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Foundation Funding of Violence Prevention Projects



January 6th, 2012
by Lee-Lee Prina

On December 14, the Centers for Disease Control and Prevention (CDC) released findings from the 2010 National Intimate Partner and Sexual Violence Survey. The results may surprise you. For example, over the course of her lifetime, one in four women has been a victim of severe physical violence by an intimate partner. Here is a sampling of some foundations’ efforts to prevent violence of various types.

Sexual violence (rape), stalking, and intimate partner violence “take the largest toll on women, who are more likely to report immediate impacts and long-term health problems caused by their victimization,” the CDC’s Linda C. Degutis said in a press release.  (Women are more likely than men to report the effects, the CDC clarified in an e-mail.)  The survey findings emphasize that violence is “a major public health burden,” said the CDC.

And, of course, men are also affected: Approximately one in seven men, during his lifetime, has been victimized by severe physical violence by an intimate partner, the survey found.

Foundation Funding for Domestic Violence Prevention

Also on December 14, the Blue Shield of California Foundation’s Blue Shield Against Violence program awarded more than $2 million in grants. These fourteen grants were for strengthening culturally appropriate domestic violence services for Black and African American, Native American/American Indian, and recent immigrant populations across the Golden State. “Our research shows that many of California’s ethnic groups experience higher rates of domestic violence but may be less aware of and less likely to seek services,” according to the foundation’s president, Peter Long, in a press release.

Read about the “advancing the policy dialogue” facet of the foundation’s domestic violence prevention program. Please note that the Blue Shield Foundation is not accepting unsolicited requests for funding for this policy work.

Foundation Funding for Youth and Young Adult Violence Prevention

* Violence prevention is one of the eight health issues funded by the California Wellness Foundation under its Responsive Grantmaking Program. For example, it recently awarded $200,000 in core operating support to Commonweal for sustaining production and dissemination of reports on California’s spending on violence prevention.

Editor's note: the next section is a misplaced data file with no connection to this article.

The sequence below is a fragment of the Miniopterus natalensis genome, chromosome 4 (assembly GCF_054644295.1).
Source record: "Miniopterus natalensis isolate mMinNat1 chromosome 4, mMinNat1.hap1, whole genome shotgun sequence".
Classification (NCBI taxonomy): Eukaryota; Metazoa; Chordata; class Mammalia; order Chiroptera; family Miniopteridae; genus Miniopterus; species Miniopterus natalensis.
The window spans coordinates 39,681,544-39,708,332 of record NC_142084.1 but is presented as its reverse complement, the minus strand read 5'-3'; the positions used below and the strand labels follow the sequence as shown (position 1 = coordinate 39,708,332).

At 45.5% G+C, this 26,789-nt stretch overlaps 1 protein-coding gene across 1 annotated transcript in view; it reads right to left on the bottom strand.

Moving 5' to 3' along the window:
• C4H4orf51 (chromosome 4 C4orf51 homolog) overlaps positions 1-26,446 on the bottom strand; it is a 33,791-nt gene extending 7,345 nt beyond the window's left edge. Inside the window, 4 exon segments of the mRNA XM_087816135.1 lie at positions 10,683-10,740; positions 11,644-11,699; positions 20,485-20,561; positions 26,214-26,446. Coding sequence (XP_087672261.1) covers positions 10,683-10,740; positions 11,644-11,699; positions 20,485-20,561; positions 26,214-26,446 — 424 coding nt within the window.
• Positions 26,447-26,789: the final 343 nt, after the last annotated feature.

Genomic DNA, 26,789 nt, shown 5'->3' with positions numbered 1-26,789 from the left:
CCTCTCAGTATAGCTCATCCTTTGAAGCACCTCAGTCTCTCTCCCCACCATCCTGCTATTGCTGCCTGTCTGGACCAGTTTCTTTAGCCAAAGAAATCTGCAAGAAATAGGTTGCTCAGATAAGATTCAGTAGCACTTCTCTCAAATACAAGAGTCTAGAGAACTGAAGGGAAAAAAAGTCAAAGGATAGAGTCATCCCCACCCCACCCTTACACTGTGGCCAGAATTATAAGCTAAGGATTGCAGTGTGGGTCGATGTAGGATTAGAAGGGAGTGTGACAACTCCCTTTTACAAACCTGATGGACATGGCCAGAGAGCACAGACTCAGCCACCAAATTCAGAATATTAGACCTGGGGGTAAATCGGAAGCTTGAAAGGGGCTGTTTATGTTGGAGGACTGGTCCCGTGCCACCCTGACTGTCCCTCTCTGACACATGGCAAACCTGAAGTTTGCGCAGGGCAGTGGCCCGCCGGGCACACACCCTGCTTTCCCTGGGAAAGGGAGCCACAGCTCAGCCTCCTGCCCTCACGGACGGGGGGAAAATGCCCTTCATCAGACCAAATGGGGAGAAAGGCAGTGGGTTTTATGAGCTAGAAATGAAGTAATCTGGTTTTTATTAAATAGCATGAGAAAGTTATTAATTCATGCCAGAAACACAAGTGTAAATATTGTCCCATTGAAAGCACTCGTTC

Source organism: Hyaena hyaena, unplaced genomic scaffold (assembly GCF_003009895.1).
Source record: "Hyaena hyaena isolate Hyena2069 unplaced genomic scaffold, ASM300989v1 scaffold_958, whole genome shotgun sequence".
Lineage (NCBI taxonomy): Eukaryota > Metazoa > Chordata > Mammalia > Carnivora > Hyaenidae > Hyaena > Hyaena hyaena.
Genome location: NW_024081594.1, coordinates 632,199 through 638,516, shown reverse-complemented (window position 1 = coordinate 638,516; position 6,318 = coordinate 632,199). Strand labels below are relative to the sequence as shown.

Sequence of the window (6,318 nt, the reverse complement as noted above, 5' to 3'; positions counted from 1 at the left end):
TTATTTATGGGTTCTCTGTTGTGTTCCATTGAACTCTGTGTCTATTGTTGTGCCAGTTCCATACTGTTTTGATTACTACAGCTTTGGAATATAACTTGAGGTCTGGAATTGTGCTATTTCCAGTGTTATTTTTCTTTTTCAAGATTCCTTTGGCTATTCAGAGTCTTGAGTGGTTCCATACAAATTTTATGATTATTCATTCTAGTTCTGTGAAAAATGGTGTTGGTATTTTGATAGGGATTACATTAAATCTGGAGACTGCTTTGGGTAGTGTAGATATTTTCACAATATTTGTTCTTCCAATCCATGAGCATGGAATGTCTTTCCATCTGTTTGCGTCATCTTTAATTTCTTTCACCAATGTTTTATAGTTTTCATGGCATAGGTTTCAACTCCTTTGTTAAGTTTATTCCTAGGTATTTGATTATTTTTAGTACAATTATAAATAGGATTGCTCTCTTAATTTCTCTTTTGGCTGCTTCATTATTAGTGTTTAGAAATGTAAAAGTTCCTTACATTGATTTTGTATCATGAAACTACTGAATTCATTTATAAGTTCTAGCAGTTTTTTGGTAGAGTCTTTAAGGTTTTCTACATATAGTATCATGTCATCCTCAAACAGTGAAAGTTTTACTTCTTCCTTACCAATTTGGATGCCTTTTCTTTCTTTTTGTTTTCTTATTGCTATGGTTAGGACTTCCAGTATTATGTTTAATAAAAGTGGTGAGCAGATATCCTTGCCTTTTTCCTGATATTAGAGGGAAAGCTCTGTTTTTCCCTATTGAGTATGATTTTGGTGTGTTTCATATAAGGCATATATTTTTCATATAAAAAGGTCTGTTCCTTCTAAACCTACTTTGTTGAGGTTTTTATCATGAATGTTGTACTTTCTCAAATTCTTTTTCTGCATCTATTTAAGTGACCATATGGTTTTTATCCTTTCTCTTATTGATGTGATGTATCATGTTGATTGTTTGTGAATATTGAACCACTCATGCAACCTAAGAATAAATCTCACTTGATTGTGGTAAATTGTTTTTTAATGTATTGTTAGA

According to the foundation’s Fall/Winter 2011 Grantee magazine, in an article titled “Violence Prevention: A Long-Term Commitment to Keep Youth Safe,” author Frank O. Sotomayor reports that, between 2002, when the foundation’s landmark Violence Prevention Initiative concluded, to the time he wrote the article, Wellness awarded some $58 million in violence prevention funding, making it California’s largest private funder of such programs.

Back in 1992, Wellness “embarked upon a long-term, multifaceted campaign to curb violent deaths and injuries for young people ages 12 through 24,” says the article. It notes that Wellness “became the nation’s first major philanthropic organization to embrace a public health model for violence prevention” and also worked with other foundations (the Alliance Healthcare, Crail Johnson, James Irvine, David and Lucile Packard, San Francisco, S.H. Cowell, and Sierra Health Foundations; and the California Endowment) which collectively pledged an additional $10 million for grants to prevent youth violence.

The article also discusses the Wellness Foundation’s role in changing the public policy conversation around youth violence; the work of its recently retired president and chief executive officer (CEO) Gary Yates and his predecessor, Howard Kahn; milestones during the initiative; and its grant making today in this field.